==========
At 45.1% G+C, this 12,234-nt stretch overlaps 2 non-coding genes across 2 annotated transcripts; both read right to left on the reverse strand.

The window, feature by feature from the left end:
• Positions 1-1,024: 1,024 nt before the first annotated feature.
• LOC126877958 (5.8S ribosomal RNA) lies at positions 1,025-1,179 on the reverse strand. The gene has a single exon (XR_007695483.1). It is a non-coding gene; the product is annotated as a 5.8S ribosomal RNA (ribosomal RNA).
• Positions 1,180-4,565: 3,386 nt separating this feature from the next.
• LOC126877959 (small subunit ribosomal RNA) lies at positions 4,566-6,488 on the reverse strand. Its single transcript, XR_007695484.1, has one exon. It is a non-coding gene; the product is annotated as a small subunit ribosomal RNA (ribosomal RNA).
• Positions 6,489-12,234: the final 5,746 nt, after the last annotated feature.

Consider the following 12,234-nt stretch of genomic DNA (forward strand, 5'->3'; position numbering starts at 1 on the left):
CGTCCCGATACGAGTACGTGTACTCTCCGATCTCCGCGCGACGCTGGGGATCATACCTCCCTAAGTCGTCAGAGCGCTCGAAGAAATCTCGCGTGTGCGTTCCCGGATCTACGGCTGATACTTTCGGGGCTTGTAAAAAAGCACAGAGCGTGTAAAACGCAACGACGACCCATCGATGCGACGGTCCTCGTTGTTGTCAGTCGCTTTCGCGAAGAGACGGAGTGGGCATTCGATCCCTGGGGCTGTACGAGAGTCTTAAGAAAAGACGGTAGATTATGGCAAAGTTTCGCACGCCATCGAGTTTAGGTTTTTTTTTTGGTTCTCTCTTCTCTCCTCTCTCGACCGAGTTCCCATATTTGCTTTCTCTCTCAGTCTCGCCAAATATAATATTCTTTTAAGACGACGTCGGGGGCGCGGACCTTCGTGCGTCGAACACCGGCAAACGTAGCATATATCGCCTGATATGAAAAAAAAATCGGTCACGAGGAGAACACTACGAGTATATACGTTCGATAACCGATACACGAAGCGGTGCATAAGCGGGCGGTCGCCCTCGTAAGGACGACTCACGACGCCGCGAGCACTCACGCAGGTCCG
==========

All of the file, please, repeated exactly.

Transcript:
At 45.1% G+C, this 12,234-nt stretch overlaps 2 non-coding genes across 2 annotated transcripts; both read right to left on the reverse strand.

The window, feature by feature from the left end:
• Positions 1-1,024: 1,024 nt before the first annotated feature.
• LOC126877958 (5.8S ribosomal RNA) lies at positions 1,025-1,179 on the reverse strand. The gene has a single exon (XR_007695483.1). It is a non-coding gene; the product is annotated as a 5.8S ribosomal RNA (ribosomal RNA).
• Positions 1,180-4,565: 3,386 nt separating this feature from the next.
• LOC126877959 (small subunit ribosomal RNA) lies at positions 4,566-6,488 on the reverse strand. Its single transcript, XR_007695484.1, has one exon. It is a non-coding gene; the product is annotated as a small subunit ribosomal RNA (ribosomal RNA).
• Positions 6,489-12,234: the final 5,746 nt, after the last annotated feature.

Consider the following 12,234-nt stretch of genomic DNA (forward strand, 5'->3'; position numbering starts at 1 on the left):
CGTCCCGATACGAGTACGTGTACTCTCCGATCTCCGCGCGACGCTGGGGATCATACCTCCCTAAGTCGTCAGAGCGCTCGAAGAAATCTCGCGTGTGCGTTCCCGGATCTACGGCTGATACTTTCGGGGCTTGTAAAAAAGCACAGAGCGTGTAAAACGCAACGACGACCCATCGATGCGACGGTCCTCGTTGTTGTCAGTCGCTTTCGCGAAGAGACGGAGTGGGCATTCGATCCCTGGGGCTGTACGAGAGTCTTAAGAAAAGACGGTAGATTATGGCAAAGTTTCGCACGCCATCGAGTTTAGGTTTTTTTTTTGGTTCTCTCTTCTCTCCTCTCTCGACCGAGTTCCCATATTTGCTTTCTCTCTCAGTCTCGCCAAATATAATATTCTTTTAAGACGACGTCGGGGGCGCGGACCTTCGTGCGTCGAACACCGGCAAACGTAGCATATATCGCCTGATATGAAAAAAAAATCGGTCACGAGGAGAACACTACGAGTATATACGTTCGATAACCGATACACGAAGCGGTGCATAAGCGGGCGGTCGCCCTCGTAAGGACGACTCACGACGCCGCGAGCACTCACGCAGGTCCG